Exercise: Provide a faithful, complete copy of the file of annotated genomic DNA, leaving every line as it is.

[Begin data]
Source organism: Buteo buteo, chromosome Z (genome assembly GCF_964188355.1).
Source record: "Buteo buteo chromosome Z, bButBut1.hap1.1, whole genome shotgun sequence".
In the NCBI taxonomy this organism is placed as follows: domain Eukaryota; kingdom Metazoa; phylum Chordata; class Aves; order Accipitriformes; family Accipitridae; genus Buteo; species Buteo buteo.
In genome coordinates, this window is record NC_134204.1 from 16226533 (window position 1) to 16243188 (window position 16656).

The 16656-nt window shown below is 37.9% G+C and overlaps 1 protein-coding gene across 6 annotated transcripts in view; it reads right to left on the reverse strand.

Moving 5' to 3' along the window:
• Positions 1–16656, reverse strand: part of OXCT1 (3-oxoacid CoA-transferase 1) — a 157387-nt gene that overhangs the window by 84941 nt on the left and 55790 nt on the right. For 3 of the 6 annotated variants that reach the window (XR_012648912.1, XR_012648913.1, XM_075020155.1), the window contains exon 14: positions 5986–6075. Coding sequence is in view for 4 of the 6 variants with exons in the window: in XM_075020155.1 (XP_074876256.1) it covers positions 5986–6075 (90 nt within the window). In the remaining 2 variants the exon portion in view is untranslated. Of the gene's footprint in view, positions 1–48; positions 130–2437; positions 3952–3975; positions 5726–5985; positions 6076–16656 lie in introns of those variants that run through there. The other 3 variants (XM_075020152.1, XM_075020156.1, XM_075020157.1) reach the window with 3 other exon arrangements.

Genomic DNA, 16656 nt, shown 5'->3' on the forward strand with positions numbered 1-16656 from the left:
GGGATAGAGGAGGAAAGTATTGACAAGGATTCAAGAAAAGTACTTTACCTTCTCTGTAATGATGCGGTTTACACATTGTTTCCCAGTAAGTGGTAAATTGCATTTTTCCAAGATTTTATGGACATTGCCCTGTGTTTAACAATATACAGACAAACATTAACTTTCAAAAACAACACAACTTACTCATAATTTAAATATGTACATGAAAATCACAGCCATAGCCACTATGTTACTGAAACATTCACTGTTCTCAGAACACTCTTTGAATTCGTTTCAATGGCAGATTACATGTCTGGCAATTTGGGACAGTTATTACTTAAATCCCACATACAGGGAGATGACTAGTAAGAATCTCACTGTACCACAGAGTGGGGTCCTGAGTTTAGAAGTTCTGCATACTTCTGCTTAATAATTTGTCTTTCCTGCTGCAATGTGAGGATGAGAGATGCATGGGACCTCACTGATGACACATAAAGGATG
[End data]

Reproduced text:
Source organism: Buteo buteo, chromosome Z (genome assembly GCF_964188355.1).
Source record: "Buteo buteo chromosome Z, bButBut1.hap1.1, whole genome shotgun sequence".
In the NCBI taxonomy this organism is placed as follows: domain Eukaryota; kingdom Metazoa; phylum Chordata; class Aves; order Accipitriformes; family Accipitridae; genus Buteo; species Buteo buteo.
In genome coordinates, this window is record NC_134204.1 from 16226533 (window position 1) to 16243188 (window position 16656).

The 16656-nt window shown below is 37.9% G+C and overlaps 1 protein-coding gene across 6 annotated transcripts in view; it reads right to left on the reverse strand.

Moving 5' to 3' along the window:
• Positions 1–16656, reverse strand: part of OXCT1 (3-oxoacid CoA-transferase 1) — a 157387-nt gene that overhangs the window by 84941 nt on the left and 55790 nt on the right. For 3 of the 6 annotated variants that reach the window (XR_012648912.1, XR_012648913.1, XM_075020155.1), the window contains exon 14: positions 5986–6075. Coding sequence is in view for 4 of the 6 variants with exons in the window: in XM_075020155.1 (XP_074876256.1) it covers positions 5986–6075 (90 nt within the window). In the remaining 2 variants the exon portion in view is untranslated. Of the gene's footprint in view, positions 1–48; positions 130–2437; positions 3952–3975; positions 5726–5985; positions 6076–16656 lie in introns of those variants that run through there. The other 3 variants (XM_075020152.1, XM_075020156.1, XM_075020157.1) reach the window with 3 other exon arrangements.

Genomic DNA, 16656 nt, shown 5'->3' on the forward strand with positions numbered 1-16656 from the left:
GGGATAGAGGAGGAAAGTATTGACAAGGATTCAAGAAAAGTACTTTACCTTCTCTGTAATGATGCGGTTTACACATTGTTTCCCAGTAAGTGGTAAATTGCATTTTTCCAAGATTTTATGGACATTGCCCTGTGTTTAACAATATACAGACAAACATTAACTTTCAAAAACAACACAACTTACTCATAATTTAAATATGTACATGAAAATCACAGCCATAGCCACTATGTTACTGAAACATTCACTGTTCTCAGAACACTCTTTGAATTCGTTTCAATGGCAGATTACATGTCTGGCAATTTGGGACAGTTATTACTTAAATCCCACATACAGGGAGATGACTAGTAAGAATCTCACTGTACCACAGAGTGGGGTCCTGAGTTTAGAAGTTCTGCATACTTCTGCTTAATAATTTGTCTTTCCTGCTGCAATGTGAGGATGAGAGATGCATGGGACCTCACTGATGACACATAAAGGATG